Attention Graduates: Public Service Loan Forgiveness Can Wipe Out Your Student Loans!

Posted on March 21, 2016 at 9:14am by

What it feels like to reduce payments on student loansFormer graduates who are suffering with excessive federal student loan debt might be unaware of beneficial repayment options. In fact, we recently wrote a blog discussing why it is so important to know what student loan repayment options are available, and how it is wrong of loan servicers to hide this information from graduates.

Graduates with federal loans (Direct loans) may also be unaware it is possible to enroll in multiple repayment programs. Among the most helpful repayment options are the Revised Pay As You Earn (also known as REPAYE) and Public Service Loan Forgiveness (PSLF) programs.

How Does REPAYE Help Student Loan Payments?

REPAYE was only recently introduced by the U.S. Department of Education to expand income-based repayment to 5 million borrowers. To help borrowers with excessive debt and low earnings, REPAYE caps monthly student loan payments at 10 percent of discretionary income. For borrowers who used loans for undergraduate degrees, remaining debt will be forgiven after 20 years of consecutive payments. Loan forgiveness kicks in at 25 years for those who borrowed for graduate or professional degrees.

Income-based programs like REPAYE do have a downside. Forgiven loan balances are treated by the IRS as taxable income. For example, let’s say a borrower has the remaining $45,000 of his or her loans forgiven after 25 years of payments. That $45,000 is counted as taxable income, which could lead to a tax bill the year it is forgiven. While REPAYE and other income-based programs are excellent for reducing monthly payments, many people are caught off guard by this, so be aware and plan ahead to make sure you are prepared.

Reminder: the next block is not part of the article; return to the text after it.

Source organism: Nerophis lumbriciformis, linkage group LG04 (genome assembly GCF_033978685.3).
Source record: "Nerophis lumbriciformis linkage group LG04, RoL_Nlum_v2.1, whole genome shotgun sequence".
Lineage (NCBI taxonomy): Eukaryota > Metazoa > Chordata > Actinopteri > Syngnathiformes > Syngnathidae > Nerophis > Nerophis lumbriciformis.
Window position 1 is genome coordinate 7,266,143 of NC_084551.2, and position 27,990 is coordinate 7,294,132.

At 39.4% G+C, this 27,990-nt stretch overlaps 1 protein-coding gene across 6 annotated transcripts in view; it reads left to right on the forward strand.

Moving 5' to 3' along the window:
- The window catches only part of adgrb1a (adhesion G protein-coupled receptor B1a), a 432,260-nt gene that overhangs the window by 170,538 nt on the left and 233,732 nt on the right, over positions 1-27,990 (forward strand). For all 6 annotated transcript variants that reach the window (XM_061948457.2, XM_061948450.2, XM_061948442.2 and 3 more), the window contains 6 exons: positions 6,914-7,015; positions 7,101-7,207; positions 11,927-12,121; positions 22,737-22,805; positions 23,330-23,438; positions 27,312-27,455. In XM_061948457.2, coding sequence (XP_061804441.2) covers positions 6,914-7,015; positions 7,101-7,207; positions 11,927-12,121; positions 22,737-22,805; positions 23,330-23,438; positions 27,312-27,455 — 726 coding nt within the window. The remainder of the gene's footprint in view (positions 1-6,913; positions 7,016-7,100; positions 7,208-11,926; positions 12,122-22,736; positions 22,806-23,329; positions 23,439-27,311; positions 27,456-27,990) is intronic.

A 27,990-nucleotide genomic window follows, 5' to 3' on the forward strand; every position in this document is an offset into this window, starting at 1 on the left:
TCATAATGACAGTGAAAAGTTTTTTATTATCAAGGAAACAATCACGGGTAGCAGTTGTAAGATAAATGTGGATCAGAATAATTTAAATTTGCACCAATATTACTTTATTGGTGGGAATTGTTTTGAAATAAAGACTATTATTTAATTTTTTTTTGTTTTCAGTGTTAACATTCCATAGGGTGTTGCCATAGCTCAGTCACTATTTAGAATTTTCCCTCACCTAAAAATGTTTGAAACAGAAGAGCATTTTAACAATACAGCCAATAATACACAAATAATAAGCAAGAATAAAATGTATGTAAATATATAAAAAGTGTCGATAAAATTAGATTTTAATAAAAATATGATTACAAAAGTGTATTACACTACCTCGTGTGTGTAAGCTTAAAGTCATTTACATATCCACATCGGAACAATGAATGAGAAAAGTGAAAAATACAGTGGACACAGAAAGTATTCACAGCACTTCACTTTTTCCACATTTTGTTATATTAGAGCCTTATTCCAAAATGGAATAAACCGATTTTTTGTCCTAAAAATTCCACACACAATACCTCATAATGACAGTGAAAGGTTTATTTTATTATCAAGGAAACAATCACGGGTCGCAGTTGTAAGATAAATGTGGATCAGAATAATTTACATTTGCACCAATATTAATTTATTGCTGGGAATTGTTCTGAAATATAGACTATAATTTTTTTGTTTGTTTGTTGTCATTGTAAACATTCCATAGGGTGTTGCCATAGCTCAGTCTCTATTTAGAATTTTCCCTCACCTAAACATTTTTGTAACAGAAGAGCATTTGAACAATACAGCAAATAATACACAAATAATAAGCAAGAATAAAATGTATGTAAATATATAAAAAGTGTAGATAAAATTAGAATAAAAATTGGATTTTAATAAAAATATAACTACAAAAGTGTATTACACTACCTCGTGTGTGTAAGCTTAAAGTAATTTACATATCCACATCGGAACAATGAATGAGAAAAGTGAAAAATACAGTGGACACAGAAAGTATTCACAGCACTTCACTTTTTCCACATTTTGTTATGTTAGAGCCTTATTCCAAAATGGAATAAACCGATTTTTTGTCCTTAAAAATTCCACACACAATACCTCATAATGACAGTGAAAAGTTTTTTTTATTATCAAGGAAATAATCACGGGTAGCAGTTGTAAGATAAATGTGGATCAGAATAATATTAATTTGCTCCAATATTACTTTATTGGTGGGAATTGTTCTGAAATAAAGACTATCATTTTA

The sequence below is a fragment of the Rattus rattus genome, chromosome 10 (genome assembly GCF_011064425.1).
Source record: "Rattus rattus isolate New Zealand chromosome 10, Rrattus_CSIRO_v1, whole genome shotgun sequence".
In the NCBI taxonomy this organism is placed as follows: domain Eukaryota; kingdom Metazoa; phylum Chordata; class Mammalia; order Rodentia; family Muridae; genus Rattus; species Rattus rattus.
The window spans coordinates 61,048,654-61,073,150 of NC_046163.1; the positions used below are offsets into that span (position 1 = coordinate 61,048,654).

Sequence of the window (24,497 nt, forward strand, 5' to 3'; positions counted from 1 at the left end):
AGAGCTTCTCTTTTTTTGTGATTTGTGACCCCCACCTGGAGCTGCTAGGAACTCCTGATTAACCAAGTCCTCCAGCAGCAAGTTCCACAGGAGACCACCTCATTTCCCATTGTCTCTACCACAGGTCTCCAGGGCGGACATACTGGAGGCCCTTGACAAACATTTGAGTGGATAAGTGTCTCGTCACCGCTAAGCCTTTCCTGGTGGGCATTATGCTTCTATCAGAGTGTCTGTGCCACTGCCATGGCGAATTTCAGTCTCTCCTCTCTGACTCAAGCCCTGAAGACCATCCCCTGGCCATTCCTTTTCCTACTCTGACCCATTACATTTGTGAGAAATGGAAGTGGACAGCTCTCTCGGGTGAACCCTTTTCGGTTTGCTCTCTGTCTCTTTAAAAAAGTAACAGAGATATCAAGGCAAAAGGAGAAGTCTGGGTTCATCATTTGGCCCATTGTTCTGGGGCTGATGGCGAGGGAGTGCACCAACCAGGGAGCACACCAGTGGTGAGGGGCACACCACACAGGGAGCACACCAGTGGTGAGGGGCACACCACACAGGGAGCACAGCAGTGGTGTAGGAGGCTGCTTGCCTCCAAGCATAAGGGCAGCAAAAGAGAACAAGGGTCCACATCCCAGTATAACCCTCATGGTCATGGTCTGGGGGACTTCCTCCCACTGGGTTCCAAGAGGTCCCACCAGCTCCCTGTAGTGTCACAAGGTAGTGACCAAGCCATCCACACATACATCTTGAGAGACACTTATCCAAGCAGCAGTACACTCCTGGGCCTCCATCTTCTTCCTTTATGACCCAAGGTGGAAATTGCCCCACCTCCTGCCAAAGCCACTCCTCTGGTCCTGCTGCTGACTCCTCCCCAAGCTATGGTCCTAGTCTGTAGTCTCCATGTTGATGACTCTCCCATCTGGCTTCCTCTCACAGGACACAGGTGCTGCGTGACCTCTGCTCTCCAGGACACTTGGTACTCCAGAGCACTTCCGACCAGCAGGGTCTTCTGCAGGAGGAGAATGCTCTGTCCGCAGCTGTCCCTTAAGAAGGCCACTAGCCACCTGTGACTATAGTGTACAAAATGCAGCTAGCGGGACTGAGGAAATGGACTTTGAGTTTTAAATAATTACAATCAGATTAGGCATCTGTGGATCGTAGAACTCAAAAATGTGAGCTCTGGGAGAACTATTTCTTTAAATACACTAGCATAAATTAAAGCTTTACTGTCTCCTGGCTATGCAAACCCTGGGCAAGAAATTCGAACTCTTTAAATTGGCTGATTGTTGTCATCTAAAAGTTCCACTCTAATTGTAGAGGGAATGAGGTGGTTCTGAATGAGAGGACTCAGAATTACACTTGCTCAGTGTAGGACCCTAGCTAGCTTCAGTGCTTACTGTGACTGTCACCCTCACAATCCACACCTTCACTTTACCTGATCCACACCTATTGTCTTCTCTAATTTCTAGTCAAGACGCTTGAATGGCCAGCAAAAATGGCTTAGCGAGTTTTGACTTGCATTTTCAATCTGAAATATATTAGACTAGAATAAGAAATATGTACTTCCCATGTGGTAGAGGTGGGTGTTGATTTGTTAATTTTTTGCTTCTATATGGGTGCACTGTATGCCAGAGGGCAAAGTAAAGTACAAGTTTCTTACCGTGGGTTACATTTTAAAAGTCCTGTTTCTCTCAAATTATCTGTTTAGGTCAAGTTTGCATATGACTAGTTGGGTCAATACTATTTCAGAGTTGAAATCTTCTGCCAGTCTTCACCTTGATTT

What is Public Service Loan Forgiveness?

Public Service Loan Forgiveness is great when paired with income-based repayment programs, especially REPAYE. Borrowers can have their loans forgiven after making 10 years of payments without having to worry about giant income tax bills. However, there is a catch.

As the name implies, borrowers must work in public service jobs for 10 years while making payments. But what does that mean? Here are four types of careers that are eligible for PSLF.

  • Law enforcement jobs at the county, state or federal level. This could include working at local police departments, the Federal Bureau of Investigation or the state highway patrol.
  • Public service organizations such as PeaceCorps or AmeriCorps.
  • Public education work at schools.
  • County, state and federal government organizations.
  • Partisan political organizations are not

Graduates who want to know whether they qualify for PSLF after making 10 years of payments can check with the Consumer Financial Protection Bureau for more information.

How You Can Enroll in REPAYE and Qualify for PSLF

Not everyone is eligible for REPAYE or PSLF. For borrowers who are curious to see if they are eligible, visit the website of the Department of Education and fill out the necessary forms. The Department of Education will generally ask for income information from the IRS. After signing up, the Department of Education will send IRS income information to your loan servicer (who will set up new repayment options after assessing the information).

Most important of all, these repayment programs are only available for some types of federal loans. If you have private loans, follow our blog. We regularly discuss student loans and bankruptcy, dispelling the myth higher education debt can never be discharged.

The Sader Law Firm has been featured in Missouri Lawyers Weekly for reducing a client’s student loan debt by $250,000. We offer a free, initial telephone consultation to borrowers, and after this meeting we offer a two-hour consultation to review financial documents and craft a customized plan to reduce student loan debt.



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